EPA’s food recovery challenge offers participating organizations access to data management software and technical assistance to help them quantify and improve their sustainable food management practices. Participants report their food waste diversion data and receive an annual climate profile report that translates their data results into greenhouse gas reductions to help participants track and communicate the benefits of their activities.
Businesses that are not ready to make the 50% reduction commitment but are engaged in efforts to reduce food loss and waste in their operations can be recognized for their efforts by joining the food recovery challenge.
Apps for More Sustainable Food and Dining
Seasonal Food Guide: Locally grown, in-season produce can be tastier and more nutritious. And purchasing food in season from local farms supports the local economy and reduces the environmental impact caused by shipping food thousands of miles. This free app lets users search by state, month and type of produce to find out what’s in season near them.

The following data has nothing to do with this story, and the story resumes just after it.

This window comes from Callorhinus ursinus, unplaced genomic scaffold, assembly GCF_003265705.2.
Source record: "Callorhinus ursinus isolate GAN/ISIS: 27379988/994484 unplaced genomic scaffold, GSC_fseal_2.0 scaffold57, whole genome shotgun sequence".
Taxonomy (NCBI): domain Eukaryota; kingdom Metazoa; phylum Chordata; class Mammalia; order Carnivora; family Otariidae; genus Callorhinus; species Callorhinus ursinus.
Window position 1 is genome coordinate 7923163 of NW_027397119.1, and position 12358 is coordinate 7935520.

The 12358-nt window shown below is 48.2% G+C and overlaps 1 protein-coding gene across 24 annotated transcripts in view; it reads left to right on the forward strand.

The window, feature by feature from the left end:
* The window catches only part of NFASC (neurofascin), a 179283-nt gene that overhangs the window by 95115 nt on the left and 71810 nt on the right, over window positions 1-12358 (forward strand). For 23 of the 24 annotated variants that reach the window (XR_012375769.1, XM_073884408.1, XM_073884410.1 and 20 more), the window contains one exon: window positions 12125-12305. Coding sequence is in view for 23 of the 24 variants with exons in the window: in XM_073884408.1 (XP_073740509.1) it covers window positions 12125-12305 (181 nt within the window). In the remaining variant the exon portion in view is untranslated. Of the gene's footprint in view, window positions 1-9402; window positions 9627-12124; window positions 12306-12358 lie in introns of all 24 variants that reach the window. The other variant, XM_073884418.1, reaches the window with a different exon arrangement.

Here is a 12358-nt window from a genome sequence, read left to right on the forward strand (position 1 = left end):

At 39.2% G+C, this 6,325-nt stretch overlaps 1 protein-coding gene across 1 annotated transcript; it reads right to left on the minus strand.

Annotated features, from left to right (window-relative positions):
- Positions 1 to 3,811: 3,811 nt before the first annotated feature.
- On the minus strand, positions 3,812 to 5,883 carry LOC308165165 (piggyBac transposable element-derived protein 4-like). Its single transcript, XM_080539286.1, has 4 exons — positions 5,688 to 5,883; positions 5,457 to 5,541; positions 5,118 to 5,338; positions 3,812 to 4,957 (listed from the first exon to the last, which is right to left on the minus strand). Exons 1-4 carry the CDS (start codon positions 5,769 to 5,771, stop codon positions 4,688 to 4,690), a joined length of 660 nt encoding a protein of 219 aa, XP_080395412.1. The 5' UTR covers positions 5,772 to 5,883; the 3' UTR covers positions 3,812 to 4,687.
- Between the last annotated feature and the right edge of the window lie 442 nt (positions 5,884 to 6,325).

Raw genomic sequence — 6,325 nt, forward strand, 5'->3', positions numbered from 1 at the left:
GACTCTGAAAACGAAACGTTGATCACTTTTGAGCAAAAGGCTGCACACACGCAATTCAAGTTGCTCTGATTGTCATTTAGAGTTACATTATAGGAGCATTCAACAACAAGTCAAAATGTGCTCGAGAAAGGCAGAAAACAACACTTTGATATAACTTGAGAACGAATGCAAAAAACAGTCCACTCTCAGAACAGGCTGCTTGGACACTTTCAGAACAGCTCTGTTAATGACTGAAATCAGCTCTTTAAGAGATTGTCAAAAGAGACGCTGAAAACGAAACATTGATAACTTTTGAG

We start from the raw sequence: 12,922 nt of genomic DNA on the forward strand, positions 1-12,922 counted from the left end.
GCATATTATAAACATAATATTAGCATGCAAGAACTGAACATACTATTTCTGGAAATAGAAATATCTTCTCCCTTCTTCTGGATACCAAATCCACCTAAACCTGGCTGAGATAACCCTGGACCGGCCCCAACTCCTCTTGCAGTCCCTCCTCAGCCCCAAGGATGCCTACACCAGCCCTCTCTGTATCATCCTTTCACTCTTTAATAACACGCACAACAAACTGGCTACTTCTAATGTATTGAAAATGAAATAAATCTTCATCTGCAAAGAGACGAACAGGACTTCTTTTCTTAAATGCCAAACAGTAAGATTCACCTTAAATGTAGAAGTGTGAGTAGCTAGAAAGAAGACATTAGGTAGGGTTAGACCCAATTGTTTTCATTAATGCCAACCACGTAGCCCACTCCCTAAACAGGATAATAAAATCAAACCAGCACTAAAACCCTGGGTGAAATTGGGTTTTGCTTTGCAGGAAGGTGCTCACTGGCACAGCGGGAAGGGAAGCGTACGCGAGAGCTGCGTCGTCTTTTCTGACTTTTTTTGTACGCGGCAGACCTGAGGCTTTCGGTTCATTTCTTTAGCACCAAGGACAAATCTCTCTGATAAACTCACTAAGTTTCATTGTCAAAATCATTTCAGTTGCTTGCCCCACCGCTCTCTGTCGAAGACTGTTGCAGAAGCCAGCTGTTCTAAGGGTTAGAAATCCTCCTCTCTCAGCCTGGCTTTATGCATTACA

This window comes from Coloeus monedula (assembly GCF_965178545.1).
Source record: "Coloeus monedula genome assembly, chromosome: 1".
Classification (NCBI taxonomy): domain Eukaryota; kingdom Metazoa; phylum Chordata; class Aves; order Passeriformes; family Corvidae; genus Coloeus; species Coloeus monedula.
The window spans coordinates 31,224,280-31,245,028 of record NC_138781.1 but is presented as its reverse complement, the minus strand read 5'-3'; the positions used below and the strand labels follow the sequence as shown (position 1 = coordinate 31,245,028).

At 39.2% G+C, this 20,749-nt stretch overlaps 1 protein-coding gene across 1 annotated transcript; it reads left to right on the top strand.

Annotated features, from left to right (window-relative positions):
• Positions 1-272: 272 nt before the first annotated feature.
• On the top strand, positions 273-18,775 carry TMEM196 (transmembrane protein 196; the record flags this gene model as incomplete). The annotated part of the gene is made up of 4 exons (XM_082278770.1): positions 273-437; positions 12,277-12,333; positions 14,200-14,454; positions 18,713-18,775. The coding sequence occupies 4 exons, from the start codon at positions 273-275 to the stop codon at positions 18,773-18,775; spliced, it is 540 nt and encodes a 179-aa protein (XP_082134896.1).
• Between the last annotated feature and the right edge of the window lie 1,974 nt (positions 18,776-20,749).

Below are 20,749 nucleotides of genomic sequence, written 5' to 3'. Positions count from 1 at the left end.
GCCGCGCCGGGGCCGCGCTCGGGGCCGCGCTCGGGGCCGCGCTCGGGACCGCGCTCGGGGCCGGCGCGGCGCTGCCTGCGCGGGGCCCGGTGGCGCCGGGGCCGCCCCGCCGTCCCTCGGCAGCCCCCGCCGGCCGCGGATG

OLIO: This location-based food-sharing app is designed to prevent extra or unwanted food from going to waste. Whether it’s a nearby farm getting rid of excess rhubarb, a store looking to give away items nearing their sell-by date rather than throwing them in the trash, or a neighbor wanting to clear out their perishable food before going on vacation, OLIO is a quick and local way to reduce food waste.
HappyCow: Studies have found that beef production contributes to about 90% of environmental problems in the United States, including CO2 and methane emissions, fertilizer and water usage, and nitrogen runoff. Eating less meat has a positive impact on reducing greenhouse gas emissions. The HappyCow app lets users find and review nearby vegan and vegetarian restaurants, discover vegan products and connect with other like-minded people in their area.
Recycling and Waste Management
Every year, 260 million tons of plastic waste is generated around the world, but only 16% gets recycled, according to McKinsey. It can take up to 500 to 1,000 years for plastic to degrade; enough plastic is thrown away each year to circle Earth four times.